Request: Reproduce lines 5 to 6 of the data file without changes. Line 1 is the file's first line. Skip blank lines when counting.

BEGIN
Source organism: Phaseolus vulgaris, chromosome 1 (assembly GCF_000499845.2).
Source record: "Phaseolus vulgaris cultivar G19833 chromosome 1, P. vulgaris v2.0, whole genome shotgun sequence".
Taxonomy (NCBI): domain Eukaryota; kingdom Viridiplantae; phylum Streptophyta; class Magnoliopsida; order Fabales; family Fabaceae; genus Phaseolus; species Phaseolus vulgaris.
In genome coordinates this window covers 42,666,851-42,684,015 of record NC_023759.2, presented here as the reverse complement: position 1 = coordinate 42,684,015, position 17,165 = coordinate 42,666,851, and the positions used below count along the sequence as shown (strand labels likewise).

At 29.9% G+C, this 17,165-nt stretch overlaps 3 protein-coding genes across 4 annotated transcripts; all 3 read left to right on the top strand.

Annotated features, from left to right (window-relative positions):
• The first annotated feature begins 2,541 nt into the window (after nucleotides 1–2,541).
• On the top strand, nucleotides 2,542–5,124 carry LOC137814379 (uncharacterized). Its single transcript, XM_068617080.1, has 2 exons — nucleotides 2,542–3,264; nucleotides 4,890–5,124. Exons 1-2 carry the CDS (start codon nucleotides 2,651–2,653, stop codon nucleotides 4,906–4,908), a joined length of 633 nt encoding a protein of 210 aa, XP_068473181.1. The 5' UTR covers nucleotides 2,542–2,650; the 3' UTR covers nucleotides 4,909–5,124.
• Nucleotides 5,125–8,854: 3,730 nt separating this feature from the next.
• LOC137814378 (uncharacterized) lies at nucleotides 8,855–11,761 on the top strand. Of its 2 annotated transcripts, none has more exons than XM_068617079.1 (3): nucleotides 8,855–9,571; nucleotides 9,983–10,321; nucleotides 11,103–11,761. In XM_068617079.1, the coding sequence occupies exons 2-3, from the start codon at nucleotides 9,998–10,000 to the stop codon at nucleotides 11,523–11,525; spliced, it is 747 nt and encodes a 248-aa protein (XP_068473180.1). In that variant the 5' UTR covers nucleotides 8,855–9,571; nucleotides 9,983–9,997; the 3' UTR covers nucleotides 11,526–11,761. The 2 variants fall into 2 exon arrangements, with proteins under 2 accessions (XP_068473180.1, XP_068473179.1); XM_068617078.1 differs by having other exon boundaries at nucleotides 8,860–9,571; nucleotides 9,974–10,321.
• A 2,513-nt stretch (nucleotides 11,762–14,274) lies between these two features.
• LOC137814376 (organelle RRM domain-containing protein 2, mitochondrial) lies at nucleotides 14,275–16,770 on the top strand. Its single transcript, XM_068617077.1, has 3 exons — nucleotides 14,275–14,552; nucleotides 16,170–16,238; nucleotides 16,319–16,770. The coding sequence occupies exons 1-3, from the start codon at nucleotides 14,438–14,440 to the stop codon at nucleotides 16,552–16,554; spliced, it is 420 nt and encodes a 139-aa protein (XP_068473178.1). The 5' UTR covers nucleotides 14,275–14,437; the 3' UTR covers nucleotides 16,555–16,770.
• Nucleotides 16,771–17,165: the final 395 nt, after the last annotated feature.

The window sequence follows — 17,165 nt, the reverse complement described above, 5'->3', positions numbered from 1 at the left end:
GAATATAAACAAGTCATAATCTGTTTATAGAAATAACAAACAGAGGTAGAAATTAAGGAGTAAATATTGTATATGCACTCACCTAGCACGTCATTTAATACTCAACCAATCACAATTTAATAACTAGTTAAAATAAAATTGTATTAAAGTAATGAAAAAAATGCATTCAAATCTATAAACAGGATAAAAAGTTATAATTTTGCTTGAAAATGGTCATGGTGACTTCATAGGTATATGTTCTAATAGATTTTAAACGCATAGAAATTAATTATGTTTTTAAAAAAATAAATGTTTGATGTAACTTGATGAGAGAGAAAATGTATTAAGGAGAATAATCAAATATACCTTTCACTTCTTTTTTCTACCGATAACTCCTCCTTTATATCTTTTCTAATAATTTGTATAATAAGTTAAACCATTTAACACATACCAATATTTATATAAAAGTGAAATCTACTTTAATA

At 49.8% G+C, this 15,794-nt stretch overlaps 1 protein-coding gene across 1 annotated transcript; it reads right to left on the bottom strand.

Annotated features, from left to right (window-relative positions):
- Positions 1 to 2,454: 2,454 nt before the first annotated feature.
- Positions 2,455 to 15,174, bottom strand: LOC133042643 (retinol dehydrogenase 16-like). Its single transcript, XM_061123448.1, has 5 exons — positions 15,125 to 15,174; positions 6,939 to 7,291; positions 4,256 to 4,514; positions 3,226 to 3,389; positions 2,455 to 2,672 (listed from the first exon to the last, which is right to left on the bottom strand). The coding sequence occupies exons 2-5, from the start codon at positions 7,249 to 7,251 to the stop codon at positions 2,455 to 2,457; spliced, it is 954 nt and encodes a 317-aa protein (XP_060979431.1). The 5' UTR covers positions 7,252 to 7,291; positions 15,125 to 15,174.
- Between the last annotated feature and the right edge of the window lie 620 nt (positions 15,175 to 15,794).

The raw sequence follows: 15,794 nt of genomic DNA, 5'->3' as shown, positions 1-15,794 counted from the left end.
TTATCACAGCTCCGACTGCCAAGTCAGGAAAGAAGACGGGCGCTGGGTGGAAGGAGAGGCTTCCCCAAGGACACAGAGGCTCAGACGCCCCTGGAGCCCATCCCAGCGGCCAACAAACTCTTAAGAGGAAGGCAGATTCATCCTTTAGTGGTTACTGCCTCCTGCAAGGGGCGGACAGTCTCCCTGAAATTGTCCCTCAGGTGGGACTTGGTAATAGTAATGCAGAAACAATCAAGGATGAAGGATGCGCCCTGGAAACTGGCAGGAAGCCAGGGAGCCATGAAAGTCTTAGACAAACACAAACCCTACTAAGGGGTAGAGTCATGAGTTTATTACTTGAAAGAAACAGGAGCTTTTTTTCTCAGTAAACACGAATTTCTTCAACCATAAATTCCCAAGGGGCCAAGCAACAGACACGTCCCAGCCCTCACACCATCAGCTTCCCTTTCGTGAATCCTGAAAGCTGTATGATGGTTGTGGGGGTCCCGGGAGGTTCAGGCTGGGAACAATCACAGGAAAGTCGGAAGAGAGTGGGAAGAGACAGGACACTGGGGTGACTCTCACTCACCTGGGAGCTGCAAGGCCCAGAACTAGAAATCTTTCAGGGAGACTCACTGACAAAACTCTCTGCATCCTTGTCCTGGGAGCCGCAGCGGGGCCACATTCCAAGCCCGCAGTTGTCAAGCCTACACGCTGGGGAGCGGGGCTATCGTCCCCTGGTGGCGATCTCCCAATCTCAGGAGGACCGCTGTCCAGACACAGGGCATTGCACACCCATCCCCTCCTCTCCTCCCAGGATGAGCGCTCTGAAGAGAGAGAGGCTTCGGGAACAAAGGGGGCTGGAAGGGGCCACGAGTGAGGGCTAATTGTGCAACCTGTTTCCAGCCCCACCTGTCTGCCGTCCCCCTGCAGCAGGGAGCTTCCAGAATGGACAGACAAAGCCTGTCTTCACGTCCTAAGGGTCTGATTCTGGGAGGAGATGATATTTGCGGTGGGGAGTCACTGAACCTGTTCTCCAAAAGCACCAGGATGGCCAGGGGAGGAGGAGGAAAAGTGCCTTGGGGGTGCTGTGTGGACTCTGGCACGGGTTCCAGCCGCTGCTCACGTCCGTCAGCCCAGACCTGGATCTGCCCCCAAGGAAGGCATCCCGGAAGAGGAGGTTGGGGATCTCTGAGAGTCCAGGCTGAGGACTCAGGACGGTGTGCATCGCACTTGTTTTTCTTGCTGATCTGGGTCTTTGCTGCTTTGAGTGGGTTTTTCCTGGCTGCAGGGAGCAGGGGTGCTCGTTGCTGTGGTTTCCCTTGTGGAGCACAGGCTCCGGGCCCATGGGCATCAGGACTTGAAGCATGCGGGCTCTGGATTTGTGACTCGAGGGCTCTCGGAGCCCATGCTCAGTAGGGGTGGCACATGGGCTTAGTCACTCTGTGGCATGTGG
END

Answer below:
At 29.9% G+C, this 17,165-nt stretch overlaps 3 protein-coding genes across 4 annotated transcripts; all 3 read left to right on the top strand.

Annotated features, from left to right (window-relative positions):